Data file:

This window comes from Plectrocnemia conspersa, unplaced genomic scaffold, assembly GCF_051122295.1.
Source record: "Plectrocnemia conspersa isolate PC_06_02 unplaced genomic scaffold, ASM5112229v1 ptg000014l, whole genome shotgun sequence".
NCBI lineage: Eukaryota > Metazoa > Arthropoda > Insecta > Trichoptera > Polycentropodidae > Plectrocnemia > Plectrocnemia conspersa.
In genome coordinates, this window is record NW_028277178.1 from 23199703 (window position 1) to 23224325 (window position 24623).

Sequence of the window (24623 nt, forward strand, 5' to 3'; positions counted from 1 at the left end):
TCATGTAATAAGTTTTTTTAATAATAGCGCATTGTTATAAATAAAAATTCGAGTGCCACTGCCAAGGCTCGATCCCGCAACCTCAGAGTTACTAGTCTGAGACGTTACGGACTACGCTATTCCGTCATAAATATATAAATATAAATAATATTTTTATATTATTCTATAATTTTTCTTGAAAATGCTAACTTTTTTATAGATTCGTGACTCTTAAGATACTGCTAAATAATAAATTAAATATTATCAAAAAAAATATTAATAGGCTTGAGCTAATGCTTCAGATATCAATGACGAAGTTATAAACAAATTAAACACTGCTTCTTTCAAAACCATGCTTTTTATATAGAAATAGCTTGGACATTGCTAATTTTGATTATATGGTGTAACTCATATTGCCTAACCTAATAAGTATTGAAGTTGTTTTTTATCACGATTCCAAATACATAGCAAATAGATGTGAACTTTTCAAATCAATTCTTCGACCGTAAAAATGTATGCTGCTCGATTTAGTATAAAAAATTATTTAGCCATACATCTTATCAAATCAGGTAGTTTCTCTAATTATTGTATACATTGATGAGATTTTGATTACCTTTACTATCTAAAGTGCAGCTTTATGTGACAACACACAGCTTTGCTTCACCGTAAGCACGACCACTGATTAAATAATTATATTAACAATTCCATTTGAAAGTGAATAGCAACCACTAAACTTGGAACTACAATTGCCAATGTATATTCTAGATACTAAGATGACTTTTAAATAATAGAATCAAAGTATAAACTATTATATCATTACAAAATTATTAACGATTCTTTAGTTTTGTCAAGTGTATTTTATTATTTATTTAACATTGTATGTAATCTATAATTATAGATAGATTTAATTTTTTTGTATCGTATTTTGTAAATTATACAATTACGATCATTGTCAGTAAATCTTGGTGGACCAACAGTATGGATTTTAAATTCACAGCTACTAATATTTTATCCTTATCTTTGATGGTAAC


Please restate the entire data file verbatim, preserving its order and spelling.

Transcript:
This window comes from Plectrocnemia conspersa, unplaced genomic scaffold, assembly GCF_051122295.1.
Source record: "Plectrocnemia conspersa isolate PC_06_02 unplaced genomic scaffold, ASM5112229v1 ptg000014l, whole genome shotgun sequence".
NCBI lineage: Eukaryota > Metazoa > Arthropoda > Insecta > Trichoptera > Polycentropodidae > Plectrocnemia > Plectrocnemia conspersa.
In genome coordinates, this window is record NW_028277178.1 from 23199703 (window position 1) to 23224325 (window position 24623).

Sequence of the window (24623 nt, forward strand, 5' to 3'; positions counted from 1 at the left end):
TCATGTAATAAGTTTTTTTAATAATAGCGCATTGTTATAAATAAAAATTCGAGTGCCACTGCCAAGGCTCGATCCCGCAACCTCAGAGTTACTAGTCTGAGACGTTACGGACTACGCTATTCCGTCATAAATATATAAATATAAATAATATTTTTATATTATTCTATAATTTTTCTTGAAAATGCTAACTTTTTTATAGATTCGTGACTCTTAAGATACTGCTAAATAATAAATTAAATATTATCAAAAAAAATATTAATAGGCTTGAGCTAATGCTTCAGATATCAATGACGAAGTTATAAACAAATTAAACACTGCTTCTTTCAAAACCATGCTTTTTATATAGAAATAGCTTGGACATTGCTAATTTTGATTATATGGTGTAACTCATATTGCCTAACCTAATAAGTATTGAAGTTGTTTTTTATCACGATTCCAAATACATAGCAAATAGATGTGAACTTTTCAAATCAATTCTTCGACCGTAAAAATGTATGCTGCTCGATTTAGTATAAAAAATTATTTAGCCATACATCTTATCAAATCAGGTAGTTTCTCTAATTATTGTATACATTGATGAGATTTTGATTACCTTTACTATCTAAAGTGCAGCTTTATGTGACAACACACAGCTTTGCTTCACCGTAAGCACGACCACTGATTAAATAATTATATTAACAATTCCATTTGAAAGTGAATAGCAACCACTAAACTTGGAACTACAATTGCCAATGTATATTCTAGATACTAAGATGACTTTTAAATAATAGAATCAAAGTATAAACTATTATATCATTACAAAATTATTAACGATTCTTTAGTTTTGTCAAGTGTATTTTATTATTTATTTAACATTGTATGTAATCTATAATTATAGATAGATTTAATTTTTTTGTATCGTATTTTGTAAATTATACAATTACGATCATTGTCAGTAAATCTTGGTGGACCAACAGTATGGATTTTAAATTCACAGCTACTAATATTTTATCCTTATCTTTGATGGTAAC